Thank you, Real Gone Music, for proving your dedication to classic interpretive singers of the 1960s and 1970s with releases such as the definitive singles collections for Mark Lindsay and B.J. Thomas.  Thank you, Barbra Streisand, for finally opening your vaults for a collection of songs that lived up to the highest standards you have set in your career.  Thank you, Ace, for opening up the Fame Records vaults for an ongoing series including this illuminating look at the solo recordings of famed (no pun intended) songwriter Dan Penn (“The Dark End of the Street,” “I’m Your Puppet”).  And thank you, Omnivore Recordings, for compiling Alex Chilton’s 1970 recordings into one definitive edition, Free Again.  The late Big Star frontman earns this year’s Hidden Treasure Award (Anthology).


Follies: Original Broadway Cast Recording (Kritzerland)
The Genius of Lionel Bart (Sepia)
The Good Old Bad Old Days: Original London Cast Recording (Kritzerland)
Julie Andrews and Carol Burnett: The CBS Television Specials (Masterworks Broadway)
Liza Minnelli: Live at the Winter Garden (Masterworks Broadway)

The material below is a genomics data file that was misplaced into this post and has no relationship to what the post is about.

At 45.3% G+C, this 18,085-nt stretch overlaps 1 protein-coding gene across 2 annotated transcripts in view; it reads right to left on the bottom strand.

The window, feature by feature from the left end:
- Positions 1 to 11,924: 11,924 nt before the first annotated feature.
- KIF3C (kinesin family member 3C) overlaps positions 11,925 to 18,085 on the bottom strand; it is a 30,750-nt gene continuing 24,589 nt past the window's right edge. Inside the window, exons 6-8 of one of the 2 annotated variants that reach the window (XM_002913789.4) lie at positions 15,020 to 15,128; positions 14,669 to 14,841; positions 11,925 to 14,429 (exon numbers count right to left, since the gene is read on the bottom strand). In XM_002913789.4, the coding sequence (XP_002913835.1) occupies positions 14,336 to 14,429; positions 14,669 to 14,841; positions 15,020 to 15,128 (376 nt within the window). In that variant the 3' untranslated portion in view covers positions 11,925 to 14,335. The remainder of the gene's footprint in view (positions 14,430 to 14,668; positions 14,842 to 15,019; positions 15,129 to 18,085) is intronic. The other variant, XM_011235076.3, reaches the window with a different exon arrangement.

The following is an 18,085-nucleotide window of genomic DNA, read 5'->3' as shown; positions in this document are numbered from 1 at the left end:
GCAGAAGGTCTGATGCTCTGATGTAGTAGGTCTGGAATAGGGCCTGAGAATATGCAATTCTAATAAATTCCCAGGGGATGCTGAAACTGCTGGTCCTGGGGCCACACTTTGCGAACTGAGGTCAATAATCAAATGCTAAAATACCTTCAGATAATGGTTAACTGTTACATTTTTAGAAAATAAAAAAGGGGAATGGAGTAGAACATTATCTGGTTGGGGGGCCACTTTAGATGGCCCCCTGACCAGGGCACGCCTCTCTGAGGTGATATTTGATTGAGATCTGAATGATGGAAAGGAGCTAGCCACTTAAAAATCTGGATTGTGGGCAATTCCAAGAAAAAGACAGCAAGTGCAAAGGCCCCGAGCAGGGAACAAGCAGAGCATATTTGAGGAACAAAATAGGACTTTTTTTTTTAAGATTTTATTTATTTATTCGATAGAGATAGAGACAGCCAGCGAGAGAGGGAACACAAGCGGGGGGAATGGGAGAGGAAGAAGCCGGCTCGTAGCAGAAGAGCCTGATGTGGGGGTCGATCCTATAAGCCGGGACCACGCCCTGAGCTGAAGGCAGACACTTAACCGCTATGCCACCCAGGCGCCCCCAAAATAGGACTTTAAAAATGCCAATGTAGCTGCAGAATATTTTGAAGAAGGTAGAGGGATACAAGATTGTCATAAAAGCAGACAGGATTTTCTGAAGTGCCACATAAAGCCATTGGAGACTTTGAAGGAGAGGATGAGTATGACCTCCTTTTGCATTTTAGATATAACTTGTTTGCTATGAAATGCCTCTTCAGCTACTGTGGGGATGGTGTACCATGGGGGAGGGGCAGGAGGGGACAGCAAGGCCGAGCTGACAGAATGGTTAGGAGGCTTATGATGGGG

Since its original release, fans have gnashed their teeth at Capitol Records’ truncation of Stephen Sondheim’s sprawling score to the musical Follies.  Producer Bruce Kimmel was able to see beyond the famously flawed album, however, to create a new listening experience.  Though he couldn’t add any material, he could remix the LP from the ground up, bringing new clarity to an album everybody thought they knew.  The result earned this year’s Gold Bonus Disc Award as Reissue of the Year (Original Cast Album).  Good work was all around, though.  Masterworks Broadway surprised fans with long-awaited reissues of classic performances from Liza Minnelli and the team of Julie Andrews and Carol Burnett, and Sepia remembered The Genius of Lionel Bart with a lavish 3-CD set devoted to the Oliver! songwriter’s musicals via songs and performances both familiar and previously unheard.  Kritzerland also delivered some love for the British musical comedy with a fantastic reissue of Anthony Newley and Leslie Bricusse’s infectious score to The Good Old Bad Old Days.